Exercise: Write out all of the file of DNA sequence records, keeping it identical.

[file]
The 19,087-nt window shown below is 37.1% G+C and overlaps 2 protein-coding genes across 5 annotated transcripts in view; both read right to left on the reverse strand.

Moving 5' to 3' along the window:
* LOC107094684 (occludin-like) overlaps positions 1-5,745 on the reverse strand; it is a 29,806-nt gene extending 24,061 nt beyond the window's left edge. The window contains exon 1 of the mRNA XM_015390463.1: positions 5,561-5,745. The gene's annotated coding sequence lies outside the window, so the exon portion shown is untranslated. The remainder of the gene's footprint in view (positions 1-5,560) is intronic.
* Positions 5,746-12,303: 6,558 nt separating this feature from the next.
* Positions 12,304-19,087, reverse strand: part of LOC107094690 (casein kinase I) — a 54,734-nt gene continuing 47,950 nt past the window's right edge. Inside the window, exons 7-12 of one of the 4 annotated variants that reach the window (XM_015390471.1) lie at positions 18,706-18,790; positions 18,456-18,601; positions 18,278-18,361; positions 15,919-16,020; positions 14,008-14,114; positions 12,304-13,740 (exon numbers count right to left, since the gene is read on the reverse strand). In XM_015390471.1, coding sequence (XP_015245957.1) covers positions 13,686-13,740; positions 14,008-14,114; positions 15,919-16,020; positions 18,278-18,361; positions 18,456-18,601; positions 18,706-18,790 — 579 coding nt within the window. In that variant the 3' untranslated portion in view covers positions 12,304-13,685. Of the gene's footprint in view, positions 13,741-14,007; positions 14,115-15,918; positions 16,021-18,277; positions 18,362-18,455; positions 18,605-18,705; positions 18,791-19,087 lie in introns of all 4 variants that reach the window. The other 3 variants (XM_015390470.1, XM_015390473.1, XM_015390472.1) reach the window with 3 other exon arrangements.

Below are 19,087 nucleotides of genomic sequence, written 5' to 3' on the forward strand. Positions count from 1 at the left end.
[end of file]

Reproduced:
The 19,087-nt window shown below is 37.1% G+C and overlaps 2 protein-coding genes across 5 annotated transcripts in view; both read right to left on the reverse strand.

Moving 5' to 3' along the window:
* LOC107094684 (occludin-like) overlaps positions 1-5,745 on the reverse strand; it is a 29,806-nt gene extending 24,061 nt beyond the window's left edge. The window contains exon 1 of the mRNA XM_015390463.1: positions 5,561-5,745. The gene's annotated coding sequence lies outside the window, so the exon portion shown is untranslated. The remainder of the gene's footprint in view (positions 1-5,560) is intronic.
* Positions 5,746-12,303: 6,558 nt separating this feature from the next.
* Positions 12,304-19,087, reverse strand: part of LOC107094690 (casein kinase I) — a 54,734-nt gene continuing 47,950 nt past the window's right edge. Inside the window, exons 7-12 of one of the 4 annotated variants that reach the window (XM_015390471.1) lie at positions 18,706-18,790; positions 18,456-18,601; positions 18,278-18,361; positions 15,919-16,020; positions 14,008-14,114; positions 12,304-13,740 (exon numbers count right to left, since the gene is read on the reverse strand). In XM_015390471.1, coding sequence (XP_015245957.1) covers positions 13,686-13,740; positions 14,008-14,114; positions 15,919-16,020; positions 18,278-18,361; positions 18,456-18,601; positions 18,706-18,790 — 579 coding nt within the window. In that variant the 3' untranslated portion in view covers positions 12,304-13,685. Of the gene's footprint in view, positions 13,741-14,007; positions 14,115-15,918; positions 16,021-18,277; positions 18,362-18,455; positions 18,605-18,705; positions 18,791-19,087 lie in introns of all 4 variants that reach the window. The other 3 variants (XM_015390470.1, XM_015390473.1, XM_015390472.1) reach the window with 3 other exon arrangements.

Below are 19,087 nucleotides of genomic sequence, written 5' to 3' on the forward strand. Positions count from 1 at the left end.